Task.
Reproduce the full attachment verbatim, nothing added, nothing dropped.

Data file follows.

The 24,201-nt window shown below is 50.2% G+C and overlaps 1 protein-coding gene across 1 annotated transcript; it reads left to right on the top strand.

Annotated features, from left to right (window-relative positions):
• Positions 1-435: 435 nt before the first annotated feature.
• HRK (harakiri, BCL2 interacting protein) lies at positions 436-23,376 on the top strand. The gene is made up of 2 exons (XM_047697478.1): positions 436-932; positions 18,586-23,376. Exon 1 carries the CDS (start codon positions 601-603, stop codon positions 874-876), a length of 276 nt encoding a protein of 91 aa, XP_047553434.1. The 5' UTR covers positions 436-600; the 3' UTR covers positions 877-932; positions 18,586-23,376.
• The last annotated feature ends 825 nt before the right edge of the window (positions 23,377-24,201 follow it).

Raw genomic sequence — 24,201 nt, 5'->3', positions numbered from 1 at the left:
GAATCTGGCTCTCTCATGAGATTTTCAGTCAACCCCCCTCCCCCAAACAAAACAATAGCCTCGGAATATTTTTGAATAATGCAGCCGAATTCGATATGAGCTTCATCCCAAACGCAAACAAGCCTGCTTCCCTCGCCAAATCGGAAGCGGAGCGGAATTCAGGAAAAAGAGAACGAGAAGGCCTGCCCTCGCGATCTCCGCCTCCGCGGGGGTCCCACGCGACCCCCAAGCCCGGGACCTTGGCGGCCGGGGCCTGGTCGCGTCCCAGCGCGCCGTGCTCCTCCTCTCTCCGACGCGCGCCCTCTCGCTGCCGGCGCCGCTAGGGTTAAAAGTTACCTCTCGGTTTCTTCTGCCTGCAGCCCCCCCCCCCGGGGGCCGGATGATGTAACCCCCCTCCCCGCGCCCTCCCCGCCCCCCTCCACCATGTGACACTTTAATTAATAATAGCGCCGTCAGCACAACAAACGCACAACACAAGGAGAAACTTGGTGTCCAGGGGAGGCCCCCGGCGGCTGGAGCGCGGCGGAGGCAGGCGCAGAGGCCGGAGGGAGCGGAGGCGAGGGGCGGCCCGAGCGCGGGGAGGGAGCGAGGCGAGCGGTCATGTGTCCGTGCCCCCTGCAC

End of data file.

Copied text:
The 24,201-nt window shown below is 50.2% G+C and overlaps 1 protein-coding gene across 1 annotated transcript; it reads left to right on the top strand.

Annotated features, from left to right (window-relative positions):
• Positions 1-435: 435 nt before the first annotated feature.
• HRK (harakiri, BCL2 interacting protein) lies at positions 436-23,376 on the top strand. The gene is made up of 2 exons (XM_047697478.1): positions 436-932; positions 18,586-23,376. Exon 1 carries the CDS (start codon positions 601-603, stop codon positions 874-876), a length of 276 nt encoding a protein of 91 aa, XP_047553434.1. The 5' UTR covers positions 436-600; the 3' UTR covers positions 877-932; positions 18,586-23,376.
• The last annotated feature ends 825 nt before the right edge of the window (positions 23,377-24,201 follow it).

Raw genomic sequence — 24,201 nt, 5'->3', positions numbered from 1 at the left:
GAATCTGGCTCTCTCATGAGATTTTCAGTCAACCCCCCTCCCCCAAACAAAACAATAGCCTCGGAATATTTTTGAATAATGCAGCCGAATTCGATATGAGCTTCATCCCAAACGCAAACAAGCCTGCTTCCCTCGCCAAATCGGAAGCGGAGCGGAATTCAGGAAAAAGAGAACGAGAAGGCCTGCCCTCGCGATCTCCGCCTCCGCGGGGGTCCCACGCGACCCCCAAGCCCGGGACCTTGGCGGCCGGGGCCTGGTCGCGTCCCAGCGCGCCGTGCTCCTCCTCTCTCCGACGCGCGCCCTCTCGCTGCCGGCGCCGCTAGGGTTAAAAGTTACCTCTCGGTTTCTTCTGCCTGCAGCCCCCCCCCCCGGGGGCCGGATGATGTAACCCCCCTCCCCGCGCCCTCCCCGCCCCCCTCCACCATGTGACACTTTAATTAATAATAGCGCCGTCAGCACAACAAACGCACAACACAAGGAGAAACTTGGTGTCCAGGGGAGGCCCCCGGCGGCTGGAGCGCGGCGGAGGCAGGCGCAGAGGCCGGAGGGAGCGGAGGCGAGGGGCGGCCCGAGCGCGGGGAGGGAGCGAGGCGAGCGGTCATGTGTCCGTGCCCCCTGCAC